In other words, rather than having your superannuation with (say) AMP, you could have it with a platform that offered investment options from AMP, MLC, AXA, Perpetual and any number of boutique companies set up by investment professionals and teams that left the big institutions to set up their own funds management businesses (there are so many now but classic examples would be Platinum, Investors’ Mutual, 452 and any number of others).
As the platform managers were able to group exposures into larger parcels of money, they could obtain wholesale levels of investment fees, helping to reduce the impact of their own fees. Some platforms even offer access to direct shares and listed securities. From a portfolio point of view this is all very good stuff. It helps to increase the diversification available and to help an investor keep just the one account over their lifetimes, changing and altering their underlying investments as circumstances and wants change.
The negative that developed was that the platform operators have to obtain exposure to a distribution network to ensure that they reach and keep a critical mass of invested dollars to keep their business viable. Again, in stepped the big insurance and banking groups, to provide the start-up capital and expertise to make these platforms work even better.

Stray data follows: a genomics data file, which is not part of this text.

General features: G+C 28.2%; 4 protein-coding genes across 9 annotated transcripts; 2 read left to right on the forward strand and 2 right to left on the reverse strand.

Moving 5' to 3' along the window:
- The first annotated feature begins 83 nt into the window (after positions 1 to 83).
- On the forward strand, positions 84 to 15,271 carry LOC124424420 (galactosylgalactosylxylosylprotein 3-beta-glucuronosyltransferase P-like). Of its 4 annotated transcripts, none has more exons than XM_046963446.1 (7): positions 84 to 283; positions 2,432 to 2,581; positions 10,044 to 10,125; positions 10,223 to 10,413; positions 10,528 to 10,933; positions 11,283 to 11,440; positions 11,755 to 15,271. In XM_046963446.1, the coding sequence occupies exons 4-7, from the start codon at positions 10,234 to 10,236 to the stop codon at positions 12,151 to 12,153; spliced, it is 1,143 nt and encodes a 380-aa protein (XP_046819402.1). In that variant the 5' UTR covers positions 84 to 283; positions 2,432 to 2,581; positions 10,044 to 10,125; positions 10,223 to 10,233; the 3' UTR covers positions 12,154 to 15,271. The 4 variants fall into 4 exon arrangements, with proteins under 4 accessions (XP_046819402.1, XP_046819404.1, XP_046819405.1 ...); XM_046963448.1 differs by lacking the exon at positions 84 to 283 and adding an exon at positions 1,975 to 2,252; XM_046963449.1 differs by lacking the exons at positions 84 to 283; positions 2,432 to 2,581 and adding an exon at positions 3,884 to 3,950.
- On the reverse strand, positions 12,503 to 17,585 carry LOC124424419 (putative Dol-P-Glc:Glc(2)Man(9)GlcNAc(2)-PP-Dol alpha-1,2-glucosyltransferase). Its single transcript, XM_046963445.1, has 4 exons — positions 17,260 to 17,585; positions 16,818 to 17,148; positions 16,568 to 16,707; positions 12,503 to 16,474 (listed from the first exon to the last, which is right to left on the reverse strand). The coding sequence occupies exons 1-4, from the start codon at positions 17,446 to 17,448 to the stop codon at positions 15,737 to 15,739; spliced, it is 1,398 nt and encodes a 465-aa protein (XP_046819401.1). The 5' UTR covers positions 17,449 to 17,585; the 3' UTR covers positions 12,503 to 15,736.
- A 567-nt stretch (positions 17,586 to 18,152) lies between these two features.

And so we come to the point where the bias has moved away from particular fund managers and now into platforms. In other words, most financial services licence holders either own or receive a financial benefit from, a particular platform. Sometimes it is from a range of platforms but the end result remains a form of bias that can be disclosed but is particularly hard to understand.
Why is this important? It is important because the Approved Product List (remember the good ol’ APL mentioned above?) will usually be based around not just a particular list of products but a single or short list of approved platforms.